Mothers are always seen as generous, and perfect to a fault. They can be anything but wrong because aren’t they wired to be infallible? When Anamika Joshi sat down to compose a poem for her mother, she pondered over this, looking back at her life of which her mother-flawless, large-hearted, was the most prominent part. “And for the first time, it hit me that in its quest to carve out an impeccable persona of mother, the society has been putting a lot of pressure on women.
I also felt in retrospect that I too have been part of the tirade, however, unintentionally,” she says. This is how Ma Tum Bhi Galat Ho Sakti Ho, a poignant ode to moms came about. The poem is an apology from a child for being selfish, as it dawns on her that mothers are human and can commit mistakes. The heartfelt outpour, which Joshi recited too at The Sahitya Project, has tugged on the heart strings of millions of people. The video has garnered nine lakh views on YouTube, besides being shared on other social media platform.
“I had not expected it to get such a phenomenal response when I wrote it. I have received thousands of messages from people, saying my words resonate with their feelings- that we expect way too much from our moms,” the 33-year-old says who wrote Ma Tum Bhi Galat Ho Sakti Ho as part of The Sahitya Project to celebrate Mother’s Day. “Social media was flooded with tributes that exalted mothers as epitome of perfection, superwomen who are multi-taskers. It never occurs to any of us that they are not super humans but have to be so because we have set the standards so high for them.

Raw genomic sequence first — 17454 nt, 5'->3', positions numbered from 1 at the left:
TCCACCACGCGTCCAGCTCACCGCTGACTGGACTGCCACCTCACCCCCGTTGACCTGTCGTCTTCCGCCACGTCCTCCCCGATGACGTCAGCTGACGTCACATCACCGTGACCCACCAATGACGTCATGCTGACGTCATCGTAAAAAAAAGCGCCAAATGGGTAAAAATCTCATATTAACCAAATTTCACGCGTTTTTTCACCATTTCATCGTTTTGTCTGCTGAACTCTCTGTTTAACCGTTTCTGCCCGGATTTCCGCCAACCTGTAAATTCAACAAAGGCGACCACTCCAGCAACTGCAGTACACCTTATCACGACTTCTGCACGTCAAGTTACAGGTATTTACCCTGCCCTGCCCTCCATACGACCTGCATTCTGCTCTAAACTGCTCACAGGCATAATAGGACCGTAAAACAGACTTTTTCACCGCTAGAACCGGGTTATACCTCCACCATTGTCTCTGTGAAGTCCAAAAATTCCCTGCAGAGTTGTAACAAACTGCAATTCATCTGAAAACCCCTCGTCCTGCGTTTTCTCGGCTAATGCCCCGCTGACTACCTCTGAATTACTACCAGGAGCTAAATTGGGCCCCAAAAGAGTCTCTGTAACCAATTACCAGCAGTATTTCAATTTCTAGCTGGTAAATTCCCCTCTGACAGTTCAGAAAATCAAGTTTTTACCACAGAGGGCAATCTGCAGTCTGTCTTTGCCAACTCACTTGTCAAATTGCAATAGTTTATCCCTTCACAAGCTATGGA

I wanted the world to recognise her as a mortal, to understand that if she transgresses, it does not make her less of a mother,” says Joshi, who is a copywriter by profession, says. The verse sums up how the daughter expected her mother to be the epitome of perfection, sometimes even stopping her from being her own self. “I remember when I was growing up, my mother got few job offers and we selfishly asked her to not take it up, giving reasons like we want her to be home once we come back from school. It was a subtle attempt to curb her from being an individual,” she shares.
Ma Tum Bhi Galat Ho Sakti Ho attempts to break this stereotype- that a mother’s life has to revolve around her kids, that she has to always be faultless in all that she does. “We always say a mother’s happiness lies in her kids. Why cannot it be the other way round? If she can generously overlook our faults and gaffes, why is she berated?,” she asks.
Joshi shares that as she grew up, she was overwrought with guilt that her mother’s own identity was being overshadowed by her role as a mom. “The entire concept that kids are your life is plain wrong; children are just a part of your life. A mother should be allowed to take ownership of her individuality. Just because she is a mother, she is not her children’s fiefdom,” she sums up.
From the verse
Jiss maa se humne sab kuch seekha Woh ta umr hum bacchon se seekhne ki koshish karti rahi
Ki maa hokar kahin main galat na ho jaaun Jaisa baccha chahe waisa hi bankar dikhaaun
Toh aaj maa, main aapse na maafi maangti hun Wada karti hun ki aapke saath khadi rahungi Aap sahi karo ya galat aapse judi rahungi